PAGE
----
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H.R. 1006 (116th): Open Internet Act of 2019

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To amend title I of the Communications Act of 1934 to provide for internet openness, and for other purposes.

The bill’s titles are written by its sponsor.

Sponsor and status

Robert Latta

Sponsor. Representative for Ohio's 5th congressional district. Republican.

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Last Updated: Feb 6, 2019
Length: 8 pages
Feb 6, 2019
116th Congress (2019–2021)
Died in a previous Congress

This bill was introduced on February 6, 2019, in a previous session of Congress, but it did not receive a vote.


Position statements

What legislators are saying

Latta Votes No on Government Takeover of the Internet; Champions Legislation to Codify Net Neutrality Principles
    — Rep. Robert Latta [R-OH5] (Sponsor) on Apr 10, 2019

Dr. Bucshon Votes Against House Democrats’ Government Takeover of the Internet
    — Rep. Larry Bucshon [R-IN8] (Co-sponsor) on Apr 10, 2019

Cole Statement on Democratic Takeover of the Internet
    — Rep. Tom Cole [R-OK4] (Co-sponsor) on Apr 10, 2019

More statements at ProPublica Represent...


Feb 6, 2019

Bills and resolutions are referred to committees which debate the bill before possibly sending it on to the whole chamber.

H.R. 1006 (116th) was a bill in the United States Congress.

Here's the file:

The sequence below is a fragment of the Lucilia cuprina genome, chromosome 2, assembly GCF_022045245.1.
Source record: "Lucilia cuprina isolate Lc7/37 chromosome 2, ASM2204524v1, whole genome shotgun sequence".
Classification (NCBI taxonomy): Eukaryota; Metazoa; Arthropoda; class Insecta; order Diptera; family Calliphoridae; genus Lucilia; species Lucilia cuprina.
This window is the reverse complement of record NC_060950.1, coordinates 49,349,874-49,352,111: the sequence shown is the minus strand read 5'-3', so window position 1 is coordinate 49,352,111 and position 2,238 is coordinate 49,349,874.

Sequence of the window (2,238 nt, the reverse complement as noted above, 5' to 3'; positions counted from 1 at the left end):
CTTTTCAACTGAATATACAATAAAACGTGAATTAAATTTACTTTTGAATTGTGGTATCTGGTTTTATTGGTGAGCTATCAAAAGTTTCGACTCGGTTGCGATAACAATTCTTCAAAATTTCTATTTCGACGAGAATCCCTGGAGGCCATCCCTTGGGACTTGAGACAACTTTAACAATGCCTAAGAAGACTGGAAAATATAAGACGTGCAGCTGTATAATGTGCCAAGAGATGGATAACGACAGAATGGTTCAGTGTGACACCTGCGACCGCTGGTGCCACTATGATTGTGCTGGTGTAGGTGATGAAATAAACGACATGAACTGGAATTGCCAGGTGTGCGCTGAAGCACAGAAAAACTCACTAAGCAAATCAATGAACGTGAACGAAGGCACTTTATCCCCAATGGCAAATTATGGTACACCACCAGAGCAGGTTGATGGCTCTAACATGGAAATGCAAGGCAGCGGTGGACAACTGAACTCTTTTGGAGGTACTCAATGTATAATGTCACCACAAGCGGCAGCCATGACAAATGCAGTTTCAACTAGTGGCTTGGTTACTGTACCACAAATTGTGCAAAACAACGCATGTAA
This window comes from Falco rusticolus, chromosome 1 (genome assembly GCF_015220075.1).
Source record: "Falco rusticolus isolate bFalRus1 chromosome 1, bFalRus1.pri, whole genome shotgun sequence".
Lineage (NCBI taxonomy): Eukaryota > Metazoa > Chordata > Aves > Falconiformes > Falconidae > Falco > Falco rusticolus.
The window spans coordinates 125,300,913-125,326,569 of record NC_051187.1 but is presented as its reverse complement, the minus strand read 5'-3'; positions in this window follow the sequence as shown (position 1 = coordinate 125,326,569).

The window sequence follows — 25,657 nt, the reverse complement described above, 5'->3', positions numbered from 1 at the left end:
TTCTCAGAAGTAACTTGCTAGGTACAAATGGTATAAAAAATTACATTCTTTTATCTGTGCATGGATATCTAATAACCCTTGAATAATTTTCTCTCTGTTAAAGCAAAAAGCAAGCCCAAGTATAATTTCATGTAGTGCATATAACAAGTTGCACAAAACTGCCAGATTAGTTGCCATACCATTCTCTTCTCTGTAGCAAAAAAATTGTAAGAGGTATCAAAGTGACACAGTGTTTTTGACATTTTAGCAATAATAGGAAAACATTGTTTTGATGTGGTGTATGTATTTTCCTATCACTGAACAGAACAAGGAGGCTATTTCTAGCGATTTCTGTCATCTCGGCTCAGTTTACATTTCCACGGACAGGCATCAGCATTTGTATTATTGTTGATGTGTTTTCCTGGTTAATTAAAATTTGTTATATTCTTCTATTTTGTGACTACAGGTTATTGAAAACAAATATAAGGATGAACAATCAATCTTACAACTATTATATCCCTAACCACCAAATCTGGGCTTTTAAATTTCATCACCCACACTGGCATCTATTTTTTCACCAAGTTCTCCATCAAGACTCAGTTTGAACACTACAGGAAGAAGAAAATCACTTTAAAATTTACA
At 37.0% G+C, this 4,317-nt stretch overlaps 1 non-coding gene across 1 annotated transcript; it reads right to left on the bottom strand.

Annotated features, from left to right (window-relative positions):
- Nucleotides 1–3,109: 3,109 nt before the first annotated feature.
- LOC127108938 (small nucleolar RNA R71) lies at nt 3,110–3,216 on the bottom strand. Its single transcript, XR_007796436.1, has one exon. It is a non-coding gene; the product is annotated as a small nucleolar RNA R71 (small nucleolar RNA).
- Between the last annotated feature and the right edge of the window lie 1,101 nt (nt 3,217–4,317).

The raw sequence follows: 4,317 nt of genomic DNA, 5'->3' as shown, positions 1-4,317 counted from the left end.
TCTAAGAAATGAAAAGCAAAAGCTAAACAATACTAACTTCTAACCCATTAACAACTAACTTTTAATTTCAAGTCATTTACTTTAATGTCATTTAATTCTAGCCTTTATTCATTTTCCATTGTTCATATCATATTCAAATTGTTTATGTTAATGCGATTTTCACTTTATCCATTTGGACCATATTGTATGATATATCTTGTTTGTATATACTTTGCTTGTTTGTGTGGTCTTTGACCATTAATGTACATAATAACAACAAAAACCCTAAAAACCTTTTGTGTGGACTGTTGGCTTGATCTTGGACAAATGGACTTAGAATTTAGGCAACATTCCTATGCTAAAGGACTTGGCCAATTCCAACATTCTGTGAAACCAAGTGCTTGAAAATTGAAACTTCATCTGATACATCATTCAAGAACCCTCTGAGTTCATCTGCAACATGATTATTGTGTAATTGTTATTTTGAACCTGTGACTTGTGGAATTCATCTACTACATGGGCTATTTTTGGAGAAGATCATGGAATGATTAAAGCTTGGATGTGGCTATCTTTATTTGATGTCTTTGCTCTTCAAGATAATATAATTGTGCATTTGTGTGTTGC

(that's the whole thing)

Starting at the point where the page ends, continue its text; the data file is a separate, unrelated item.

A bill must be passed by both the House and Senate in identical form and then be signed by the President to become law.

Bills numbers restart every two years. That means there are other bills with the number H.R. 1006. This is the one from the 116th Congress.

This bill was introduced in the 116th Congress, which met from Jan 3, 2019 to Jan 3, 2021. Legislation not passed by the end of a Congress is cleared from the books.

How to cite this information.

We recommend the following MLA-formatted citation when using the information you see here in academic work:

“H.R. 1006 — 116th Congress: Open Internet Act of 2019.” 2019. January 26, 2021 <>

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GovTrack automatically collects legislative information from a variety of governmental and non-governmental sources. This page is sourced primarily from, the official portal of the United States Congress. is generally updated one day after events occur, and so legislative activity shown here may be one day behind. Data via the congress project.